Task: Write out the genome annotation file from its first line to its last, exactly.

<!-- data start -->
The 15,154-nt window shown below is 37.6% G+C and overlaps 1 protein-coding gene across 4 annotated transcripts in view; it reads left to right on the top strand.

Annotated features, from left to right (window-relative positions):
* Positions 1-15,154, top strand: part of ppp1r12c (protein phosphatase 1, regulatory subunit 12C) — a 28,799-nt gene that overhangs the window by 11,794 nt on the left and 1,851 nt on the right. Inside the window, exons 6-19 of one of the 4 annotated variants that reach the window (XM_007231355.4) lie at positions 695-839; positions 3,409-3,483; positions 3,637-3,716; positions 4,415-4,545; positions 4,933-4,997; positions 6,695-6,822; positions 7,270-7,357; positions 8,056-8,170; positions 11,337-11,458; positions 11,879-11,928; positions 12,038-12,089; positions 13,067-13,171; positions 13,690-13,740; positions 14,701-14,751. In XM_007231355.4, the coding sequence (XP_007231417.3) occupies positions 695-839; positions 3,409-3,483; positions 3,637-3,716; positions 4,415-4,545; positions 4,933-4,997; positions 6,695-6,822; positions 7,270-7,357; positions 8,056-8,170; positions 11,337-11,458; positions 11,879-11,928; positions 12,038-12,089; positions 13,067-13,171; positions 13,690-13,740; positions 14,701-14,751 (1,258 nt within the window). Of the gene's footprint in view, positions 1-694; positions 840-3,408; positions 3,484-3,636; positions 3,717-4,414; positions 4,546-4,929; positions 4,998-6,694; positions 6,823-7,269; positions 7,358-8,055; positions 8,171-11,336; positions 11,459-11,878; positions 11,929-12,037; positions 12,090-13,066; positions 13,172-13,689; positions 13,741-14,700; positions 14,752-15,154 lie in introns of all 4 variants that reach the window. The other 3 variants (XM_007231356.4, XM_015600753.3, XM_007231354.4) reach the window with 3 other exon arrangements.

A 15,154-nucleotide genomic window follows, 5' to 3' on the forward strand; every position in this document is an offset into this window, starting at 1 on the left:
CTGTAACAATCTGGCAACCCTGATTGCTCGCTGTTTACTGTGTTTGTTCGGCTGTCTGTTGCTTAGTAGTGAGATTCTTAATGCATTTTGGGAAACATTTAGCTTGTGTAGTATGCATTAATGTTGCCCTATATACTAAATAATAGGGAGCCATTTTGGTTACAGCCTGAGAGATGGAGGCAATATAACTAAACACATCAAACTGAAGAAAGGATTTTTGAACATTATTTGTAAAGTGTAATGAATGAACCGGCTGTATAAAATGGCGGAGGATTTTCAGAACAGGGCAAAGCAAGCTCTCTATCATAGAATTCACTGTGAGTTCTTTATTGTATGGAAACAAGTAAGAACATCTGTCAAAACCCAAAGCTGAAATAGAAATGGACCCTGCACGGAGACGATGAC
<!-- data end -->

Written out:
The 15,154-nt window shown below is 37.6% G+C and overlaps 1 protein-coding gene across 4 annotated transcripts in view; it reads left to right on the top strand.

Annotated features, from left to right (window-relative positions):
* Positions 1-15,154, top strand: part of ppp1r12c (protein phosphatase 1, regulatory subunit 12C) — a 28,799-nt gene that overhangs the window by 11,794 nt on the left and 1,851 nt on the right. Inside the window, exons 6-19 of one of the 4 annotated variants that reach the window (XM_007231355.4) lie at positions 695-839; positions 3,409-3,483; positions 3,637-3,716; positions 4,415-4,545; positions 4,933-4,997; positions 6,695-6,822; positions 7,270-7,357; positions 8,056-8,170; positions 11,337-11,458; positions 11,879-11,928; positions 12,038-12,089; positions 13,067-13,171; positions 13,690-13,740; positions 14,701-14,751. In XM_007231355.4, the coding sequence (XP_007231417.3) occupies positions 695-839; positions 3,409-3,483; positions 3,637-3,716; positions 4,415-4,545; positions 4,933-4,997; positions 6,695-6,822; positions 7,270-7,357; positions 8,056-8,170; positions 11,337-11,458; positions 11,879-11,928; positions 12,038-12,089; positions 13,067-13,171; positions 13,690-13,740; positions 14,701-14,751 (1,258 nt within the window). Of the gene's footprint in view, positions 1-694; positions 840-3,408; positions 3,484-3,636; positions 3,717-4,414; positions 4,546-4,929; positions 4,998-6,694; positions 6,823-7,269; positions 7,358-8,055; positions 8,171-11,336; positions 11,459-11,878; positions 11,929-12,037; positions 12,090-13,066; positions 13,172-13,689; positions 13,741-14,700; positions 14,752-15,154 lie in introns of all 4 variants that reach the window. The other 3 variants (XM_007231356.4, XM_015600753.3, XM_007231354.4) reach the window with 3 other exon arrangements.

A 15,154-nucleotide genomic window follows, 5' to 3' on the forward strand; every position in this document is an offset into this window, starting at 1 on the left:
CTGTAACAATCTGGCAACCCTGATTGCTCGCTGTTTACTGTGTTTGTTCGGCTGTCTGTTGCTTAGTAGTGAGATTCTTAATGCATTTTGGGAAACATTTAGCTTGTGTAGTATGCATTAATGTTGCCCTATATACTAAATAATAGGGAGCCATTTTGGTTACAGCCTGAGAGATGGAGGCAATATAACTAAACACATCAAACTGAAGAAAGGATTTTTGAACATTATTTGTAAAGTGTAATGAATGAACCGGCTGTATAAAATGGCGGAGGATTTTCAGAACAGGGCAAAGCAAGCTCTCTATCATAGAATTCACTGTGAGTTCTTTATTGTATGGAAACAAGTAAGAACATCTGTCAAAACCCAAAGCTGAAATAGAAATGGACCCTGCACGGAGACGATGAC